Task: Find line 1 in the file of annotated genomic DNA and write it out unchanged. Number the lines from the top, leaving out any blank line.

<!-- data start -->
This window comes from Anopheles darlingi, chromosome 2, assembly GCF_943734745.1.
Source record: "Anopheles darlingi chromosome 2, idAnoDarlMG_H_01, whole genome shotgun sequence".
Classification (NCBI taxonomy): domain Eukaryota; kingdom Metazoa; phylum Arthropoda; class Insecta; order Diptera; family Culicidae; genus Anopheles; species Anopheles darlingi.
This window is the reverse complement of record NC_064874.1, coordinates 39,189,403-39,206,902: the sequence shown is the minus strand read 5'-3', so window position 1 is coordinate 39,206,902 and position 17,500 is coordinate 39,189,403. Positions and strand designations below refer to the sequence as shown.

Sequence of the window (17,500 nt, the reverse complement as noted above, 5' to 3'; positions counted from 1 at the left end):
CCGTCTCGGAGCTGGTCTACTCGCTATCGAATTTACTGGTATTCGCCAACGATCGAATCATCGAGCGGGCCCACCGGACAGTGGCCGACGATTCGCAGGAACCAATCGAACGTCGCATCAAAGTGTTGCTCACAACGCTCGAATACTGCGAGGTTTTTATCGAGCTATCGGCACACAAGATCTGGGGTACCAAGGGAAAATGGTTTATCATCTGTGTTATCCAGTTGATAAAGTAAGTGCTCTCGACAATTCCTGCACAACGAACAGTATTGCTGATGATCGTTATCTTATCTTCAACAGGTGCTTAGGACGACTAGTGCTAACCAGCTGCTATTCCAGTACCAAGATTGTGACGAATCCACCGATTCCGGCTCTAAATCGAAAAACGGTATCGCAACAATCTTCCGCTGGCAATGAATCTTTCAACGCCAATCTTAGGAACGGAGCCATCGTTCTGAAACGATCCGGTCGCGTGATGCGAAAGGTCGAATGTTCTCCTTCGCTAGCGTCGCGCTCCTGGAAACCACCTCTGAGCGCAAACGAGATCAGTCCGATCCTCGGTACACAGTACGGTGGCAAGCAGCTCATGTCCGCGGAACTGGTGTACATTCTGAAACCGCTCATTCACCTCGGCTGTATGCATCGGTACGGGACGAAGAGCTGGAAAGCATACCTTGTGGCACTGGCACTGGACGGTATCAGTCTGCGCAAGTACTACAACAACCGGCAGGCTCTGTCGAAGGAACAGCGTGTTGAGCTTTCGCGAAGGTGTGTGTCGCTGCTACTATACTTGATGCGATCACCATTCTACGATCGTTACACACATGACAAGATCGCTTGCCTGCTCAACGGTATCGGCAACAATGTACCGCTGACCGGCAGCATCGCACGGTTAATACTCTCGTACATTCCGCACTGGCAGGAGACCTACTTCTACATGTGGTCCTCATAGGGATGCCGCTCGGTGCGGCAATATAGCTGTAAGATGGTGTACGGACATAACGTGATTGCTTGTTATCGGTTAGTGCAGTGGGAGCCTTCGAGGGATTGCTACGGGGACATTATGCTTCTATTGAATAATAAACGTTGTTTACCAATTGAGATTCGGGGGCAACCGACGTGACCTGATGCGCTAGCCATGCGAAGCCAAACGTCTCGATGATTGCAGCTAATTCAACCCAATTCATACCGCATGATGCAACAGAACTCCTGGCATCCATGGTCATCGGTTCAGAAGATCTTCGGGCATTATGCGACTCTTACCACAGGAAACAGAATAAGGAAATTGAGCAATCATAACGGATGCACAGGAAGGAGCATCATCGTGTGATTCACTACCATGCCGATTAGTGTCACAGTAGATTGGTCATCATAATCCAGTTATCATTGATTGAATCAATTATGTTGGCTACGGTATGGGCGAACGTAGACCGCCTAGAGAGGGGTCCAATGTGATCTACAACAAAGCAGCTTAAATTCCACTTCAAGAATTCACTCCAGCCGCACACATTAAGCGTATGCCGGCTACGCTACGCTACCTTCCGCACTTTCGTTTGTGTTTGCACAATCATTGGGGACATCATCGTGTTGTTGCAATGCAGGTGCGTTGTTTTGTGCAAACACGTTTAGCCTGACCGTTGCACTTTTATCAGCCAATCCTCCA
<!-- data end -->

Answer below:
This window comes from Anopheles darlingi, chromosome 2, assembly GCF_943734745.1.